The Atlanta Braves, stung earlier this year by the anti-gay rants of their pitching coach, unveiled a gay-specific anti-bullying public service announcement for use in public schools across metro Atlanta.
The videos – with 30- and 60-second versions in both English and Spanish – include Braves players Chipper Jones (photo from video), Tim Hudson, Brian McCann and Jason Heyward talking directly to bullying victims, others who witness the acts and the bullies who commit them. Martin Prado is featured in the Spanish-language version.
“The Braves believe that everyone deserves acceptance, compassion and tolerance regardless of race, sexual orientation, ethnicity or religious belief,” Jones says in opening the English language spot.
The Braves partnered with the Anti Defamation League to distribute the videos to schools involved in the group’s No Place for Hate Campaign. The videos point viewers to the ADL’s bullying resource center. The public service announcements weren’t publicly available Thursday, though a Braves spokesperson said the public would soon be able to view them on the team’s website.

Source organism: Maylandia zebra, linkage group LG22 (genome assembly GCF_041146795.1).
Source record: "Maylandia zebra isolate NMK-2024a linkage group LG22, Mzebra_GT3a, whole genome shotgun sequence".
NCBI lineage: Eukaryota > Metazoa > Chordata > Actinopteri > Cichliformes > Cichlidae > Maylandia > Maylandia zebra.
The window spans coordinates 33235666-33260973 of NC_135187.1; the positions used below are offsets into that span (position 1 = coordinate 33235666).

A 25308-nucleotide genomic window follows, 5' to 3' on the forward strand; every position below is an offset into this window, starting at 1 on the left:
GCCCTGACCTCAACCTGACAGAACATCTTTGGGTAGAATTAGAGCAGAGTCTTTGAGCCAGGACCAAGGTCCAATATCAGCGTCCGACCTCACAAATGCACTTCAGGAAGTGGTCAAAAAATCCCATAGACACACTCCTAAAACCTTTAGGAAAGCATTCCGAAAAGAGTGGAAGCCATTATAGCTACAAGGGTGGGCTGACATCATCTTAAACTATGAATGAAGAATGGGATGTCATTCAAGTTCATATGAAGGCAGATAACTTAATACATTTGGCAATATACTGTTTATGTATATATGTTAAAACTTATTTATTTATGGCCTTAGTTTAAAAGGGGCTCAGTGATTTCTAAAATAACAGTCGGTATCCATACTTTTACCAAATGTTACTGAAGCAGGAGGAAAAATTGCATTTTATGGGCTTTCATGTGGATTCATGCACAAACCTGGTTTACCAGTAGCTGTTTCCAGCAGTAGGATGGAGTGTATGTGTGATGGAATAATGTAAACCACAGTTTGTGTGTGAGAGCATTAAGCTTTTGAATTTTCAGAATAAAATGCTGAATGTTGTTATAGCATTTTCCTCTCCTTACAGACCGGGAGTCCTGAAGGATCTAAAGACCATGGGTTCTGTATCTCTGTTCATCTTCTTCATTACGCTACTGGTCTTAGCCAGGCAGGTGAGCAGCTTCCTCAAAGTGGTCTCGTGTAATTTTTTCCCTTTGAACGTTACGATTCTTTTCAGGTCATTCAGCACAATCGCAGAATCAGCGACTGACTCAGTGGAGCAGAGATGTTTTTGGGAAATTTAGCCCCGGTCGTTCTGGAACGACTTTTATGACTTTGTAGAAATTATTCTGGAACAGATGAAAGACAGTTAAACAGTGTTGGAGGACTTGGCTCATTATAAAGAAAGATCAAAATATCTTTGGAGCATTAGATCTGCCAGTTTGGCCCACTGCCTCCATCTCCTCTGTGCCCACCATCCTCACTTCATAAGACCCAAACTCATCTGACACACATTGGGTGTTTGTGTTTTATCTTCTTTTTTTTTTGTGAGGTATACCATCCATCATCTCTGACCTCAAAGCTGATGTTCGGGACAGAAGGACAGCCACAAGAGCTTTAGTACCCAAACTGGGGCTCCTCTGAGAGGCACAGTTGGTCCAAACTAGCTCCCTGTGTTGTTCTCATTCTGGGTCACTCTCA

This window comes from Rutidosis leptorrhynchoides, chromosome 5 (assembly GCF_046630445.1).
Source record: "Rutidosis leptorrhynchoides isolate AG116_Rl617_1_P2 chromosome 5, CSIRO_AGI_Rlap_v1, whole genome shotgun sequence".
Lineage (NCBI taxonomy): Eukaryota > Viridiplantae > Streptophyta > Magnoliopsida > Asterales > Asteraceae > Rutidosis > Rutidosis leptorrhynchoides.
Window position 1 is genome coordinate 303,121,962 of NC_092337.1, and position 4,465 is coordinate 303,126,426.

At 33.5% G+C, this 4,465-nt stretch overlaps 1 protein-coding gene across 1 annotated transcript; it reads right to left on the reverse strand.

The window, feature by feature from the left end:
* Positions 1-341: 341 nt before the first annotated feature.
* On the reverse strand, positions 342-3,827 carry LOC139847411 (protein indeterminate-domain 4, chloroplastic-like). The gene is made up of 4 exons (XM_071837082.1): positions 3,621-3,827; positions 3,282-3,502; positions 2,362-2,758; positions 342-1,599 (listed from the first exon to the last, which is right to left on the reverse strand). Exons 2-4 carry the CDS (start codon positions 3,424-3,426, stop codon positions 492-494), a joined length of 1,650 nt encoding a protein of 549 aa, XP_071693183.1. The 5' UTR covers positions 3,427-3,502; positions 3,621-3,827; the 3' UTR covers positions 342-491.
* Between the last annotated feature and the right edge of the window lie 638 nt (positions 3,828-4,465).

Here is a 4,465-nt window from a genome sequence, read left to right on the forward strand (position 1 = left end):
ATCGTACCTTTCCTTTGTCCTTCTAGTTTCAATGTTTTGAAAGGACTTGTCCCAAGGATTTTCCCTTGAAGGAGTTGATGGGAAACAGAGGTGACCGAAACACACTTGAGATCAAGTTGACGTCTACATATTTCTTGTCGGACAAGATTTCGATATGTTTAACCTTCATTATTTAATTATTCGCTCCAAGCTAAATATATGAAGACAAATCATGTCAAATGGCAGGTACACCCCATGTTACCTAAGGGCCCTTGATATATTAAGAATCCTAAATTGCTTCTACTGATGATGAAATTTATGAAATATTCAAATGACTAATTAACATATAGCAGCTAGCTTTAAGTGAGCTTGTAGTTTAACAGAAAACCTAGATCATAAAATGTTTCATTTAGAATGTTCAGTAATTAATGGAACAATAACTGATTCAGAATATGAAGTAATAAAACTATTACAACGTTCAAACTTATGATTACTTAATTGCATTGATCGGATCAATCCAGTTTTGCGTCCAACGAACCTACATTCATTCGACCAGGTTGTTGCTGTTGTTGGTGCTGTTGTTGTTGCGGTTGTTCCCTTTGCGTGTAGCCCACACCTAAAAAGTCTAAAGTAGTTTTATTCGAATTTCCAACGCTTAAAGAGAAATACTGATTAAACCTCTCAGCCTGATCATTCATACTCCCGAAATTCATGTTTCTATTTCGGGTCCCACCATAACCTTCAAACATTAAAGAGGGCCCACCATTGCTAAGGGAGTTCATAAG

“It seems that bullying has gone to a whole new level in the last several years and the consequences are staggering,” Atlanta Braves President John Schuerholz says in a press release announcing the videos. “We know that kids listen to their favorite athletes and we had many of our players who wanted to be a part of this. Hopefully, hearing from someone they admire will result in them seeking the help they need.”
The videos, along with a gay Out in the Stands night at a Braves game in September, came after Schuerholz and other team executives met with officials from Georgia Equality, Georgia Safe Schools Coalition and PFLAG in May to discuss the continuing fallout over Roger McDowell’s anti-gay rants and sexually-suggestive gestures with a bat.
Jeff Graham, Georgia Equality’s executive director, urged Schuerholz to have the team become involved in anti-bullying efforts and help make schools safer for LGBT students. Earlier, the group had called McDowell a “bully”; the pitching coach apologized, was benched for two weeks, fined an undisclosed amount and ordered to undergo sensitivity training. He does not appear in the new anti-bullying videos.